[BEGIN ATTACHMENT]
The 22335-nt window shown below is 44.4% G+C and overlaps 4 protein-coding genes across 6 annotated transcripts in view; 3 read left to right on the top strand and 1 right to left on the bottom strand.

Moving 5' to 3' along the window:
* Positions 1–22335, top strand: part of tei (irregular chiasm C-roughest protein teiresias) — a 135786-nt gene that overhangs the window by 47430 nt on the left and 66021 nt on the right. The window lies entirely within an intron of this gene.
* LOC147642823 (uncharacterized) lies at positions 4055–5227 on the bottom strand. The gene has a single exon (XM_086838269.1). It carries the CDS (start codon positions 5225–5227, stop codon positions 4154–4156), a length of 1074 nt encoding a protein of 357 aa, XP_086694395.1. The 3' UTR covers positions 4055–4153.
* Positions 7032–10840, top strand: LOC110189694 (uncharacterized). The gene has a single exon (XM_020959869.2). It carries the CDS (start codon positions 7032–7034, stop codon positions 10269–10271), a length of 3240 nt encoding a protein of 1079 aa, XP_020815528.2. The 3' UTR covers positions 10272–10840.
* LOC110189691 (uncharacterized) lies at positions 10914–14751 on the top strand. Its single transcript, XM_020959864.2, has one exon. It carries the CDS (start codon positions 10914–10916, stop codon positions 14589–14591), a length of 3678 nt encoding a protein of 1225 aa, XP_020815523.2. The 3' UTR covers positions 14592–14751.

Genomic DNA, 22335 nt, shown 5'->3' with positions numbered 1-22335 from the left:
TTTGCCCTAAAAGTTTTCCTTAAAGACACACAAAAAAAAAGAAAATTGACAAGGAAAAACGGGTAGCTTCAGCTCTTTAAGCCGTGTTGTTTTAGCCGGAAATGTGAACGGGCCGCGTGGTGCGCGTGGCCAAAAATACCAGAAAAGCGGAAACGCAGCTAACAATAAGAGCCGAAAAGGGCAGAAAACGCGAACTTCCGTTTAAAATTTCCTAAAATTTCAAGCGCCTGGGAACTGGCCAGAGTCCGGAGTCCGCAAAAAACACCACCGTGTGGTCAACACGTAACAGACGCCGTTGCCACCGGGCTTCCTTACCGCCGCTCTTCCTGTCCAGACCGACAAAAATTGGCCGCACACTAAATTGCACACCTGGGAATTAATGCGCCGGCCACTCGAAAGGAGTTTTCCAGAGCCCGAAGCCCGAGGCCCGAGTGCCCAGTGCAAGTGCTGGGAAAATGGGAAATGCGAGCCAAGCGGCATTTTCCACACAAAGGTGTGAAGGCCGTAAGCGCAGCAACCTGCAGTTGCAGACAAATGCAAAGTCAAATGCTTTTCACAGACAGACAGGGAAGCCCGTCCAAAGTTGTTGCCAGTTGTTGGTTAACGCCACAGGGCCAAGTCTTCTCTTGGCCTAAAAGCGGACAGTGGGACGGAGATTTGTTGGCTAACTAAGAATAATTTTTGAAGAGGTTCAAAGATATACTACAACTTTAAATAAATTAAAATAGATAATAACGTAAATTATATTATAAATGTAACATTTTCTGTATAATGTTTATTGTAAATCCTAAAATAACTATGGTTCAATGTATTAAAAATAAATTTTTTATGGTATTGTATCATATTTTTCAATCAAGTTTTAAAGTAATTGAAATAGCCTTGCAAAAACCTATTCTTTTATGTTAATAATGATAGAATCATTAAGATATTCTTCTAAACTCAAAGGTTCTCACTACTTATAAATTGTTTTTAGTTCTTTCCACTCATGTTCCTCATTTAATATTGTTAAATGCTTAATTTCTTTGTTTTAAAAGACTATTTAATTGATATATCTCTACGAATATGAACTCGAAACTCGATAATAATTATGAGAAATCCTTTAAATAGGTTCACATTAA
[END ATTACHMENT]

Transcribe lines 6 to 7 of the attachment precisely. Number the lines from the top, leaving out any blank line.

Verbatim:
* LOC110189691 (uncharacterized) lies at positions 10914–14751 on the top strand. Its single transcript, XM_020959864.2, has one exon. It carries the CDS (start codon positions 10914–10916, stop codon positions 14589–14591), a length of 3678 nt encoding a protein of 1225 aa, XP_020815523.2. The 3' UTR covers positions 14592–14751.

Genomic DNA, 22335 nt, shown 5'->3' with positions numbered 1-22335 from the left: